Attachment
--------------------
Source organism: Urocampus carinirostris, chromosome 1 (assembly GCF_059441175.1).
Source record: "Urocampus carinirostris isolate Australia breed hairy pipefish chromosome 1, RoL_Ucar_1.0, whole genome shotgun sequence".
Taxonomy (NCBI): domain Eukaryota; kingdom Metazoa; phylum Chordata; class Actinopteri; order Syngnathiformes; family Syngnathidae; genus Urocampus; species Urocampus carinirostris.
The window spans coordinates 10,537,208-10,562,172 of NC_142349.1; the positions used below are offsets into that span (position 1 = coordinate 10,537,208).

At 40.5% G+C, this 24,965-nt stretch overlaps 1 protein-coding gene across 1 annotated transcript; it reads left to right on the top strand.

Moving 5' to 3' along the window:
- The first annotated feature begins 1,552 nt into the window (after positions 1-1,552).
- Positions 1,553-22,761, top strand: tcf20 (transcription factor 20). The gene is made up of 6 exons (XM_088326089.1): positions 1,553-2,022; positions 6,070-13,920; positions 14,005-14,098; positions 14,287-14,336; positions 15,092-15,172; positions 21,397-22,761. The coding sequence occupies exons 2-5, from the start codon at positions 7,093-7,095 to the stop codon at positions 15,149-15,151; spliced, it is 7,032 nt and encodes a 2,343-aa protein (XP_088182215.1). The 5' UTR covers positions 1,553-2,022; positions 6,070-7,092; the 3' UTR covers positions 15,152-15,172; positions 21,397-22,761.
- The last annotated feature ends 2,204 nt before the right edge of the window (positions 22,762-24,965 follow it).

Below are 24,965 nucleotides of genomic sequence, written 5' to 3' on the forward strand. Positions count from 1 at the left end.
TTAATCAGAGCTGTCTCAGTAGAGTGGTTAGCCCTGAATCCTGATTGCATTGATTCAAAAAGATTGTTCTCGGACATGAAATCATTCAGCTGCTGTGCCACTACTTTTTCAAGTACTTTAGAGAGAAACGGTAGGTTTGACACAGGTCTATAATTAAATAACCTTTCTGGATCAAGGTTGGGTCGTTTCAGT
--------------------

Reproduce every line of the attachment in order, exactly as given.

Source organism: Urocampus carinirostris, chromosome 1 (assembly GCF_059441175.1).
Source record: "Urocampus carinirostris isolate Australia breed hairy pipefish chromosome 1, RoL_Ucar_1.0, whole genome shotgun sequence".
Taxonomy (NCBI): domain Eukaryota; kingdom Metazoa; phylum Chordata; class Actinopteri; order Syngnathiformes; family Syngnathidae; genus Urocampus; species Urocampus carinirostris.
The window spans coordinates 10,537,208-10,562,172 of NC_142349.1; the positions used below are offsets into that span (position 1 = coordinate 10,537,208).

At 40.5% G+C, this 24,965-nt stretch overlaps 1 protein-coding gene across 1 annotated transcript; it reads left to right on the top strand.

Moving 5' to 3' along the window:
- The first annotated feature begins 1,552 nt into the window (after positions 1-1,552).
- Positions 1,553-22,761, top strand: tcf20 (transcription factor 20). The gene is made up of 6 exons (XM_088326089.1): positions 1,553-2,022; positions 6,070-13,920; positions 14,005-14,098; positions 14,287-14,336; positions 15,092-15,172; positions 21,397-22,761. The coding sequence occupies exons 2-5, from the start codon at positions 7,093-7,095 to the stop codon at positions 15,149-15,151; spliced, it is 7,032 nt and encodes a 2,343-aa protein (XP_088182215.1). The 5' UTR covers positions 1,553-2,022; positions 6,070-7,092; the 3' UTR covers positions 15,152-15,172; positions 21,397-22,761.
- The last annotated feature ends 2,204 nt before the right edge of the window (positions 22,762-24,965 follow it).

Below are 24,965 nucleotides of genomic sequence, written 5' to 3' on the forward strand. Positions count from 1 at the left end.
TTAATCAGAGCTGTCTCAGTAGAGTGGTTAGCCCTGAATCCTGATTGCATTGATTCAAAAAGATTGTTCTCGGACATGAAATCATTCAGCTGCTGTGCCACTACTTTTTCAAGTACTTTAGAGAGAAACGGTAGGTTTGACACAGGTCTATAATTAAATAACCTTTCTGGATCAAGGTTGGGTCGTTTCAGT